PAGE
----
Sunday, February 11, 2007

Kate's Online Class

Been awhile since I posted here, been so busy fretting about a major move and keeping up with the daily painting. Did sign up for Kate's online watercolor class (Kate Johnson, for those of you not in EDM) and it's made me jealous to work in watercolors. So last night, after I finished the painting for the day, I got out the watercolors and had some fun. It is a touchy medium, but when you get a good result, it's such a joy. I had a student once who always said "Even a blind squirrel gets a nut once in awhile!" so there's the mantra for doing watercolors.

Thanks for looking.

Saturday, February 03, 2007

All Done with Cherry Pie Painting

This is a small "tutorial" of sorts, to show the process I mostly use for a still life painting with a set up. I couldn't think backwards, so you'll have to scroll down to the post that says, Beginning, and then go in reverse order to actually see the progression. Sorry about that. Now that I see this posted, I can tell that I still need to blend in that small spot of reflected orange light in the green shadow. For the rest though, I will call it done. The highlights on the cherries are added, and the blending is completed. Thanks for looking, hope you enjoy the mini explanation.

Filling Next

Blending and defining. I have finished the filling block in, so now I can start refining, which is another word for fixing, LOL. Putting in more yellow where the crust seems too cool, adding darks into the filling where the crust needs to be highlighted more. I have also fixed the shape of the left side of the pie where it looked too fat. I also did some corrections in the shadow shapes in the interior curve of the plate. It's getting there.

Crust Painting

I've blended some in the plate, and started correcting the drawing problem in the top curve of the right side of the plate. I get up often and walk away so that I can get a better overall look, spotting the problesm that way. There is a shadow behind the pie crust, but I overshot it here and will have to pull it back, more to the left, with that dark green color. I see a small bit of reflected light in the pie shadow falling on the plate, so I put that in. Just laying in the colors of the crust, and starting to put in the reds of the filling.

More Plate and Background

Filling in the plate colors and the little wood color table edges. Now the plate really shows up lopsided, and I'll need to fix that soon. Some of the shadows in the plate are more defined here also.

Plate and Background, another Easy Shape

To see the plate shape even better, and because the background is another pretty easy shape, I paint in the red background. I chose the red paper in the background to go with the cherry fillling and because it is the complement of the green in the plate.

Start with the Easiest Shape and Color

Since I have the plate colors already pre mixed, and it's pretty easy to "see" those colors and shapes, I start filling them in. Without worrying about blending, I just pick up paint, lay it in, and if I'm switching colors, I wipe my brush between strokes, to keep the color clean. See how the plate drawing errors are now visible (on the right) ?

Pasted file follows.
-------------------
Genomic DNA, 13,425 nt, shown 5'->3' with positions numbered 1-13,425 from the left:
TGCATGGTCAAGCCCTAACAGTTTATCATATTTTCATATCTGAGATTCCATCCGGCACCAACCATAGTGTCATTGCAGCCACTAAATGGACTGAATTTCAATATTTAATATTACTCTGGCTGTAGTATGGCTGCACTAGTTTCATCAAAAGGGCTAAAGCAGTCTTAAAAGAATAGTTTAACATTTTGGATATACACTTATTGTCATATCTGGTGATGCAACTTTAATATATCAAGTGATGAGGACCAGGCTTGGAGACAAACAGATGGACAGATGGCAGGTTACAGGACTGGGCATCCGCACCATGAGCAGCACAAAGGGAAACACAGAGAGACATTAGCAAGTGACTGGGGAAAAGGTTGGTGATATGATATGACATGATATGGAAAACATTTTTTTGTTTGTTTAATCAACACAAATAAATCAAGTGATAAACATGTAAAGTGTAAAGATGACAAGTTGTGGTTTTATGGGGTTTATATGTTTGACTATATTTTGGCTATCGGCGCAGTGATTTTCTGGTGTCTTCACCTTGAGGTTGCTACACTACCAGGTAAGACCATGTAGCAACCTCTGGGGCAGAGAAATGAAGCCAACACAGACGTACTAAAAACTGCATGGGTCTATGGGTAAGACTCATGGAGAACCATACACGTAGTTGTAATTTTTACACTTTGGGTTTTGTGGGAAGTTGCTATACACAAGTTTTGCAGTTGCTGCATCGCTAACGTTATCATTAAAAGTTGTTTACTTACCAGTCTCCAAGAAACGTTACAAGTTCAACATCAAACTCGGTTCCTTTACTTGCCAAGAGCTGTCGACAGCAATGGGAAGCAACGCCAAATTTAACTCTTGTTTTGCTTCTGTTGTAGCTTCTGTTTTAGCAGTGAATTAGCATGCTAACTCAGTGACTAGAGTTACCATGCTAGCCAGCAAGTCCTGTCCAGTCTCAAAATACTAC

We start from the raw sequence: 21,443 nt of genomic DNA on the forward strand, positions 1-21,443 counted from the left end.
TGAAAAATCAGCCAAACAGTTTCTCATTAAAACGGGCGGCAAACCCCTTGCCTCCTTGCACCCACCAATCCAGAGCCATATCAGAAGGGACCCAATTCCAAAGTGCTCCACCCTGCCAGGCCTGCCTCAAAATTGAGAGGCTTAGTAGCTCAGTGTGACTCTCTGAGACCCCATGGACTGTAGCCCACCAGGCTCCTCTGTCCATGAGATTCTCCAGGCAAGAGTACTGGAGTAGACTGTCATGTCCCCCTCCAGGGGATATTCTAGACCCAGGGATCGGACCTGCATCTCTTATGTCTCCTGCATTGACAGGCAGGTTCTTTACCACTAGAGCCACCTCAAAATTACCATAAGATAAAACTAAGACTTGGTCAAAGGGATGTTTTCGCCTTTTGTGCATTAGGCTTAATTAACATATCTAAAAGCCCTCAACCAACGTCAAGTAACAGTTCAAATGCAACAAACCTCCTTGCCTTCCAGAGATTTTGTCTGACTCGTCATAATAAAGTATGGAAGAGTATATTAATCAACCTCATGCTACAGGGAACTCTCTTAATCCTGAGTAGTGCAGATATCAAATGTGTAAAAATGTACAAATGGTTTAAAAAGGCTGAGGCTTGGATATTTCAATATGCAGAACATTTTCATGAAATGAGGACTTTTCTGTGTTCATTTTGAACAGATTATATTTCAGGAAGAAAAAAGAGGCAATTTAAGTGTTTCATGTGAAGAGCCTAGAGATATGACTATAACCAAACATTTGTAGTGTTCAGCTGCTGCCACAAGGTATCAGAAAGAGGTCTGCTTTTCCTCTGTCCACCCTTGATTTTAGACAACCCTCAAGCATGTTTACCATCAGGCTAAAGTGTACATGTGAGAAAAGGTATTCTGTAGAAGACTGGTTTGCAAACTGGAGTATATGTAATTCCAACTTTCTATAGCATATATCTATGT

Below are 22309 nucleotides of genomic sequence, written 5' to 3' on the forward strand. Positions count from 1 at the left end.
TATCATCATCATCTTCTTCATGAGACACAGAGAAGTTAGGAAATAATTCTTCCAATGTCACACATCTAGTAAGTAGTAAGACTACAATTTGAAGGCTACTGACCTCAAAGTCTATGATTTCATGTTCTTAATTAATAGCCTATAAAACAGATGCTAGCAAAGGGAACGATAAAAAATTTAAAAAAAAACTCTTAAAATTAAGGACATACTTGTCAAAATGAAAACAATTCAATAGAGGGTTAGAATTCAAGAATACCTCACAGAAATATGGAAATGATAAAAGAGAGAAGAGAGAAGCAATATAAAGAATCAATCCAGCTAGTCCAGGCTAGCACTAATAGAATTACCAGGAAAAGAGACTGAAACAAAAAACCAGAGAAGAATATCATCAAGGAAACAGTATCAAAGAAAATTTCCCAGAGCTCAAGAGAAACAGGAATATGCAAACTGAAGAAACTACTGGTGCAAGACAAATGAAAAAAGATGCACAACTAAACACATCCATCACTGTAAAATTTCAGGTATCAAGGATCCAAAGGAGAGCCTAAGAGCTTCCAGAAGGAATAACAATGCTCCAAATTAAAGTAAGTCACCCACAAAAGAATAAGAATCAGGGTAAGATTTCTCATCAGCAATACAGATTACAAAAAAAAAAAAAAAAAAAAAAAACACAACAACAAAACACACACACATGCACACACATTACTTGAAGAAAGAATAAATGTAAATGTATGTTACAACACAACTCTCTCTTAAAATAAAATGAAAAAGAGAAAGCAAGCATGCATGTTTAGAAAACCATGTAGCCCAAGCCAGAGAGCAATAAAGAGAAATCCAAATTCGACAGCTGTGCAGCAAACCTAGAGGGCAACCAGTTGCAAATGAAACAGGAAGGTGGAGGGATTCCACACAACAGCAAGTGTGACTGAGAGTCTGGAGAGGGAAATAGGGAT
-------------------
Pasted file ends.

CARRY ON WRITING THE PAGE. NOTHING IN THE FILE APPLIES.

Start with the Darks

While the tone is drying, I pre mix some of the colors I see. Here I have a green for the base color of the plate, some blue green for the shadows on the plate, and a more yellowish green mix for the very light spots on the plate. When the tone is dry, I start with the darks. This is mostly a mix of alizarin and sienna and ultramarine. The really dark darks are the most fragile, they get diluted the most quickly and then lost, so I paint them first, and try to be as accurate as possible. Some of the other deep darks are alizarin and pthalo green, which is almost a black.

Tone the Canvas

With a very diluted mix of OMS (Odorless Mineral Spirits) and some burnt sienna paint, I brush on a tone to get rid of the white of the canvas. You can use ochre, or red. Rub with a paper towel or rag to spread the tone evenly. You can see that the pencil sketch still shows through. The purpose of the tone is to give you a midtone color, which you can then judge your colors against, more easily than white. Also if you miss a spot here or there, you still have a midtone underneath.

Beginning a Painting

Beginning a small painting. Still life set up with light for shadows and highlights. I am going for the strong values, so a light helps. Using a small canvas (8" x 10" here) I draw out the set up, as carefully as I can. Struggle with the drawing. Richard Schmid says that this is critical as a backbone, that many painting problems are actually drawing problems. I won't be able to actualyy "see" many of the drawing problems until the masses get on the canvas, but I try for a good drawing. I just use pencil, then spray (outside) with a workable fixative to avoid getting the graphite into the paint.
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